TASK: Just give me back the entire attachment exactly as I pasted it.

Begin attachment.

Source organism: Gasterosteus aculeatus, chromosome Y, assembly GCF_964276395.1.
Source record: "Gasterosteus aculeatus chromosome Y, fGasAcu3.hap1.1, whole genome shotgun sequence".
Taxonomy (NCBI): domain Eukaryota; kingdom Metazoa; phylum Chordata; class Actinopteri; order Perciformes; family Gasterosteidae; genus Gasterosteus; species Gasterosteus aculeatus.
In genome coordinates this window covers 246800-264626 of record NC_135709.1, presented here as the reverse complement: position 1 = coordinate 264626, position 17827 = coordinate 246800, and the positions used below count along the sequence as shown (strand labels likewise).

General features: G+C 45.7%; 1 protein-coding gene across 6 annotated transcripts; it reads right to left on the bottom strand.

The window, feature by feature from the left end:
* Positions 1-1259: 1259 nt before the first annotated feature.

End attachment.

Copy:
Source organism: Gasterosteus aculeatus, chromosome Y, assembly GCF_964276395.1.
Source record: "Gasterosteus aculeatus chromosome Y, fGasAcu3.hap1.1, whole genome shotgun sequence".
Taxonomy (NCBI): domain Eukaryota; kingdom Metazoa; phylum Chordata; class Actinopteri; order Perciformes; family Gasterosteidae; genus Gasterosteus; species Gasterosteus aculeatus.
In genome coordinates this window covers 246800-264626 of record NC_135709.1, presented here as the reverse complement: position 1 = coordinate 264626, position 17827 = coordinate 246800, and the positions used below count along the sequence as shown (strand labels likewise).

General features: G+C 45.7%; 1 protein-coding gene across 6 annotated transcripts; it reads right to left on the bottom strand.

The window, feature by feature from the left end:
* Positions 1-1259: 1259 nt before the first annotated feature.